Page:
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Should there be a Science Debate in Minnesota?

by gregladen on May 9, 2012 · 2 comments is a national project started by Minnesota’s own Shawn Otto, as part of a team including “two screenwriters, a physicist, a marine biologist, a philosopher and a science journalist,” back at the time of the 2008 election. The movement to get the candidates to have at least one debate focused on science drew a lot of attention from scientist and the public. Over 38,000 people signed on, and the project was supported by the National academies, the American Association for the Advancement of Science and other organizations, and both NOVA and NOW on PBS agreed to broadcast the debate. In the end, the candidates did not come through.

Since then, Shawn has written a tremendous book on science policy (or lack there of) with a title all Democrats and Progressives will enjoy: Fool Me Twice: Fighting the Assault on Science in America. (I’ve reviewed the book here.)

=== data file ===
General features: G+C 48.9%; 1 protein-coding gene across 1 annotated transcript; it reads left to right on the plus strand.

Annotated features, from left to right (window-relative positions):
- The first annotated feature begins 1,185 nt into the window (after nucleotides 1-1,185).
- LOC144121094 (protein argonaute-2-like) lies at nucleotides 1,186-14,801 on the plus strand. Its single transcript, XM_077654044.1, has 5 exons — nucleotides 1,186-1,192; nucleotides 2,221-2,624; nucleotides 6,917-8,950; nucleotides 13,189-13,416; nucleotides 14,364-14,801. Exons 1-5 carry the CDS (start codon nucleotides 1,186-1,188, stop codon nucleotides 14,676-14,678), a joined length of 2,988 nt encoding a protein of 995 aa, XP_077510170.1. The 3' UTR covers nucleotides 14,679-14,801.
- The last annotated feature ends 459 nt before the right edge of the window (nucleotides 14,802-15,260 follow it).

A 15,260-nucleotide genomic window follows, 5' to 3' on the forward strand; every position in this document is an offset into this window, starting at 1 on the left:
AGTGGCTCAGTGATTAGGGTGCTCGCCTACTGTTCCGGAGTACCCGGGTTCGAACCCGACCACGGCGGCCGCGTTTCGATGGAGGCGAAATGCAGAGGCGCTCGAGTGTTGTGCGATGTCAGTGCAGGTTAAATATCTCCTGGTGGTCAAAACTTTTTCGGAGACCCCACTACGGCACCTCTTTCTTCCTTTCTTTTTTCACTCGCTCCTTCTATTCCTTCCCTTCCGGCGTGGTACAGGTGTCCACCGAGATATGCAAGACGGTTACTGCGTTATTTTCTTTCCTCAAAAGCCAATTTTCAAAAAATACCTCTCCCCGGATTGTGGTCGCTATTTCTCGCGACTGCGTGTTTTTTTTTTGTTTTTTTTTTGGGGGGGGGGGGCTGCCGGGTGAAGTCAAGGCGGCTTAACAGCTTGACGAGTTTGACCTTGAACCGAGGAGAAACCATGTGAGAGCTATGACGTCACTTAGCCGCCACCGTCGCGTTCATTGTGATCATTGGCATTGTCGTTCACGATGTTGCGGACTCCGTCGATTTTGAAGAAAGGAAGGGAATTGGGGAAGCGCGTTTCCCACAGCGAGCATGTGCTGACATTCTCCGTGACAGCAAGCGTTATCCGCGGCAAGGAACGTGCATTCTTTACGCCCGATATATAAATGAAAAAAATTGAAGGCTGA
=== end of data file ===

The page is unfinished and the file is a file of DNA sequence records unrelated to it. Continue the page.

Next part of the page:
I wanted to explore the idea of having State-level Science Debates within Minnesota among candidates running here for federal office, but also, and especially, for state office. Happily Shawn was kind enough to squeeze in a few minutes between talks and book signings and answer a few questions about this.

GL: Shawn, in your opinion, is there value to a Science Debate at the state level, for example, among candidates for legislative office?

SO: I think there’s a tremendous value. Look, we live in a time when science affects every aspect of our lives, and that makes it a tremendously relevant issue for vetting candidates. “Whenever the people are well-informed,” Thomas Jefferson wrote, “they can be trusted with their own government.” In this day and age when science issues have become the major intractable government and political issues, we need to be talking about them more to have any hope of solving them.